I think that it is possible to provide the police with the tools to better protect the public and themselves by making sure they’re able to follow every gun, and it doesn’t have to be the registry as it was before. But it does have to be a form that allows the governments, federal and provincial, to keep track of those guns. That’s our bottom line.”

Since the NDP only gained its Opposition Status by usurping the seats from the Bloc Quebecois in the last election, one should not be surprised at the stance. What’s not clear is what kind of registry did Mulcair had in mind.

Does he mean the same kind of decentralized registration process in Scandinavia where they don’t have a national registry, but the gun is still registered at the local police office? No one knows.

Unsurprisingly, the caucus revolted and disagreed with their own leader and many of the MPs threatened to break ranks. The rural-urban divide still cuts through all the parties. The quick reversal of Mulcair’s stance is demonstrated at a rally in Thunder Bay several months after.

The problem is the NDP did not drop the topic of gun control from the policy platform (3.9d, pg. 15). Given the speech was made in Quebec at the time, and the provincial registry is underway, the attempt of brushing the speech under the carpet might be trying to win over voters in western Canada, Ontario and the Maritimes where the Long Gun Registry was strongly opposed. In fact, the party knows that installing another federal registry would be fruitless as Saskatchewan rejected the notion the first time around. Instead, the NDP is promoting the idea of empowering provinces’ right to self-determination.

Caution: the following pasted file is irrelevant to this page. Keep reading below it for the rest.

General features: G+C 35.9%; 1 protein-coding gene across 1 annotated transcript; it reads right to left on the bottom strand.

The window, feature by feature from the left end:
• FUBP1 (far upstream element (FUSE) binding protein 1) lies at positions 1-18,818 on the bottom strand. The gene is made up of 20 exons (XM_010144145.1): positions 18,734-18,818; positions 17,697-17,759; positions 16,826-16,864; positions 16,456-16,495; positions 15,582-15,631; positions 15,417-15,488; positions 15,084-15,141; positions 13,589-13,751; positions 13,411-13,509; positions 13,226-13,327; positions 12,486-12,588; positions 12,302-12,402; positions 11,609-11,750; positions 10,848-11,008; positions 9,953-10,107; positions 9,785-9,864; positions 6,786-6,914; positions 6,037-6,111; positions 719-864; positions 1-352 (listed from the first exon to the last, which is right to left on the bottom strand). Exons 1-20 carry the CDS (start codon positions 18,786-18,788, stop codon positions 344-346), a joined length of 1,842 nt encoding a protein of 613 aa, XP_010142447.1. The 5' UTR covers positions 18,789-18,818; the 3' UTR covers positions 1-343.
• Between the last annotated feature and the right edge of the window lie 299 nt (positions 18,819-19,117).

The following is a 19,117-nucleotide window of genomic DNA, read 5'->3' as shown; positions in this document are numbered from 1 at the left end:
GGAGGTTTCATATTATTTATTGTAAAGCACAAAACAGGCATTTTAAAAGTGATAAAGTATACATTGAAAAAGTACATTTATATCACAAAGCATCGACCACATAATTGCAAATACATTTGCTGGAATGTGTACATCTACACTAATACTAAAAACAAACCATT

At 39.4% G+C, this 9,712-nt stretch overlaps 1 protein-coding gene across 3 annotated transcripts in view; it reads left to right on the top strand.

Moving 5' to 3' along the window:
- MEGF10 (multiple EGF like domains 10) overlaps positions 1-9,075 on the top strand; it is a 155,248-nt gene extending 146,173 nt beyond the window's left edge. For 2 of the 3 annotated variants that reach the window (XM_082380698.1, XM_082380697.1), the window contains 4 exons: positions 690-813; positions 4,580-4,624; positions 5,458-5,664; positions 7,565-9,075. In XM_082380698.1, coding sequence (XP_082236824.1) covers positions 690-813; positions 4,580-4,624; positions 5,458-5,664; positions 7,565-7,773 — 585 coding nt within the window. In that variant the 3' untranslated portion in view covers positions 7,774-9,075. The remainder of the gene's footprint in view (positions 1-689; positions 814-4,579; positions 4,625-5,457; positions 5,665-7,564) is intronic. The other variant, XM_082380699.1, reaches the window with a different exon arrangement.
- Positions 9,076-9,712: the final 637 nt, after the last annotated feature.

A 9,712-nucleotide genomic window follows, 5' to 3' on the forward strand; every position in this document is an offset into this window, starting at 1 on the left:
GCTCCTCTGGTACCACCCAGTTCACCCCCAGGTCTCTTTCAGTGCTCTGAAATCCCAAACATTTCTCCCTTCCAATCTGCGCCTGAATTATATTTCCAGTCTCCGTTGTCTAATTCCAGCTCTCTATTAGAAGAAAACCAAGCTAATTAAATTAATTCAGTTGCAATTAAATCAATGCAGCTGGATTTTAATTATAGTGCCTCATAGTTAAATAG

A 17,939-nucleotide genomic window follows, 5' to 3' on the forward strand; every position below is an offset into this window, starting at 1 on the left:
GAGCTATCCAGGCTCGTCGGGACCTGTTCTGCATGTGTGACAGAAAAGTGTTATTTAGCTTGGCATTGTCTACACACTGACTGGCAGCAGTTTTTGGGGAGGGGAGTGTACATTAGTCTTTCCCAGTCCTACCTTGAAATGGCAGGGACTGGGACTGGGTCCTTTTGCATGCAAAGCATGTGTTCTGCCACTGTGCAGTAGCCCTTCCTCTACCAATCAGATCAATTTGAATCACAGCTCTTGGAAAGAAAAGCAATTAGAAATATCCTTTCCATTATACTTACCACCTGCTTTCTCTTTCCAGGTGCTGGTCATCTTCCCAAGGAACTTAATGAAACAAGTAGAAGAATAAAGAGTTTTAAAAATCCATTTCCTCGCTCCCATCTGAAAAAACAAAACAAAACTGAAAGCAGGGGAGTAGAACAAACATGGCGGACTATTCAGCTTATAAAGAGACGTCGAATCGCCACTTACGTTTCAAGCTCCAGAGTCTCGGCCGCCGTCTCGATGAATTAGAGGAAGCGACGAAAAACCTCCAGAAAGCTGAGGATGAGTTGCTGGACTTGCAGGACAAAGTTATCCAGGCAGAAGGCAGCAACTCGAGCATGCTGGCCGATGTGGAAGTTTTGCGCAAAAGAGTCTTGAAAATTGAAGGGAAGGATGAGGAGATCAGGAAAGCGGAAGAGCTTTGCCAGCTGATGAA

The position taken by Liberal Party Leader Justin Trudeau is not reassuring either:

“I have said very clearly and I will repeat it that the Liberal Party will not bring back a gun registry. Jurisdictions around the world are looking into gun control. A lot can be done around classification, a lot can be done around proper review of the people looking to purchase firearms. There are many different ways of doing this and the Liberal Party is taking this seriously because Canadians are united in their desire to see less violence with guns.”

There is no clear, concise answer of what models the Liberal Party are researching. There are many different models around the world and if gun owners want to understand what they are voting for, the answer should be explicit. Otherwise, the voters will look to the party’s track records.

Given the Liberal Party of Canada’s history on gun control extending back to 1870s with the temporary registry established under during World War Two under Mackenzie King and Bill C-150 and C-51 creating firearms acquisition certificates and firearms classifications under Pierre Trudeau being recent memories, many firearms owners are are skeptical. Only one thing is clear, the party has a history of maintaining federalism at any cost since the beginning of confederation.